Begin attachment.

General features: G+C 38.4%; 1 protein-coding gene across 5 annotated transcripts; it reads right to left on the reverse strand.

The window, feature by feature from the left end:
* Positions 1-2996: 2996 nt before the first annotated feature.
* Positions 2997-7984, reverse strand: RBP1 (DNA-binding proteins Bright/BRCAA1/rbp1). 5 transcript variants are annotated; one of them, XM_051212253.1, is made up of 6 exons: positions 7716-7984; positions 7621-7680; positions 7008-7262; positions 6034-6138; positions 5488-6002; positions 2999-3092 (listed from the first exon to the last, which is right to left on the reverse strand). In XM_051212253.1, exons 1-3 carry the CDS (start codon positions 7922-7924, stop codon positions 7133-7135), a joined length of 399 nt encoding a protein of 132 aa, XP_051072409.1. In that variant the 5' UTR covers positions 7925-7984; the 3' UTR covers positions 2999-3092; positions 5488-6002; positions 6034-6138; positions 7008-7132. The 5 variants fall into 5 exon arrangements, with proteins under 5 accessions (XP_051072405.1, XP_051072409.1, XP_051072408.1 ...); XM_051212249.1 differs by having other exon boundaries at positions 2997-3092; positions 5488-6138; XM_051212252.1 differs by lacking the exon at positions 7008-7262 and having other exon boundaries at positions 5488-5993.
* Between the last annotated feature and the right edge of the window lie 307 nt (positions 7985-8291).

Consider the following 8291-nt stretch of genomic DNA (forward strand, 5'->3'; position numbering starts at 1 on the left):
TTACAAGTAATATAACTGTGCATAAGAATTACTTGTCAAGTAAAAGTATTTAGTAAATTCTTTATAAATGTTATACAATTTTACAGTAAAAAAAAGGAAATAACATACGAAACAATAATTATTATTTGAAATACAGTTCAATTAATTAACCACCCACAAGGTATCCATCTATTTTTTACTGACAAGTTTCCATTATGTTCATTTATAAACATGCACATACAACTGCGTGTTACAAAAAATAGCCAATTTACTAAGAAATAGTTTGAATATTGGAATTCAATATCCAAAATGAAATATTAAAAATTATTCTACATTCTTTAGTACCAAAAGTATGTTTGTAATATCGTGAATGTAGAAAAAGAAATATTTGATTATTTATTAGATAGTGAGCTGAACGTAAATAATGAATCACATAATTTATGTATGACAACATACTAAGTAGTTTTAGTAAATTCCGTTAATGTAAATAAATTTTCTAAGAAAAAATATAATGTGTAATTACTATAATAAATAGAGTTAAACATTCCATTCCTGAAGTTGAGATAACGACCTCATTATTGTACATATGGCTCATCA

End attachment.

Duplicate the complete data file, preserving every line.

General features: G+C 38.4%; 1 protein-coding gene across 5 annotated transcripts; it reads right to left on the reverse strand.

The window, feature by feature from the left end:
* Positions 1-2996: 2996 nt before the first annotated feature.
* Positions 2997-7984, reverse strand: RBP1 (DNA-binding proteins Bright/BRCAA1/rbp1). 5 transcript variants are annotated; one of them, XM_051212253.1, is made up of 6 exons: positions 7716-7984; positions 7621-7680; positions 7008-7262; positions 6034-6138; positions 5488-6002; positions 2999-3092 (listed from the first exon to the last, which is right to left on the reverse strand). In XM_051212253.1, exons 1-3 carry the CDS (start codon positions 7922-7924, stop codon positions 7133-7135), a joined length of 399 nt encoding a protein of 132 aa, XP_051072409.1. In that variant the 5' UTR covers positions 7925-7984; the 3' UTR covers positions 2999-3092; positions 5488-6002; positions 6034-6138; positions 7008-7132. The 5 variants fall into 5 exon arrangements, with proteins under 5 accessions (XP_051072405.1, XP_051072409.1, XP_051072408.1 ...); XM_051212249.1 differs by having other exon boundaries at positions 2997-3092; positions 5488-6138; XM_051212252.1 differs by lacking the exon at positions 7008-7262 and having other exon boundaries at positions 5488-5993.
* Between the last annotated feature and the right edge of the window lie 307 nt (positions 7985-8291).

Consider the following 8291-nt stretch of genomic DNA (forward strand, 5'->3'; position numbering starts at 1 on the left):
TTACAAGTAATATAACTGTGCATAAGAATTACTTGTCAAGTAAAAGTATTTAGTAAATTCTTTATAAATGTTATACAATTTTACAGTAAAAAAAAGGAAATAACATACGAAACAATAATTATTATTTGAAATACAGTTCAATTAATTAACCACCCACAAGGTATCCATCTATTTTTTACTGACAAGTTTCCATTATGTTCATTTATAAACATGCACATACAACTGCGTGTTACAAAAAATAGCCAATTTACTAAGAAATAGTTTGAATATTGGAATTCAATATCCAAAATGAAATATTAAAAATTATTCTACATTCTTTAGTACCAAAAGTATGTTTGTAATATCGTGAATGTAGAAAAAGAAATATTTGATTATTTATTAGATAGTGAGCTGAACGTAAATAATGAATCACATAATTTATGTATGACAACATACTAAGTAGTTTTAGTAAATTCCGTTAATGTAAATAAATTTTCTAAGAAAAAATATAATGTGTAATTACTATAATAAATAGAGTTAAACATTCCATTCCTGAAGTTGAGATAACGACCTCATTATTGTACATATGGCTCATCA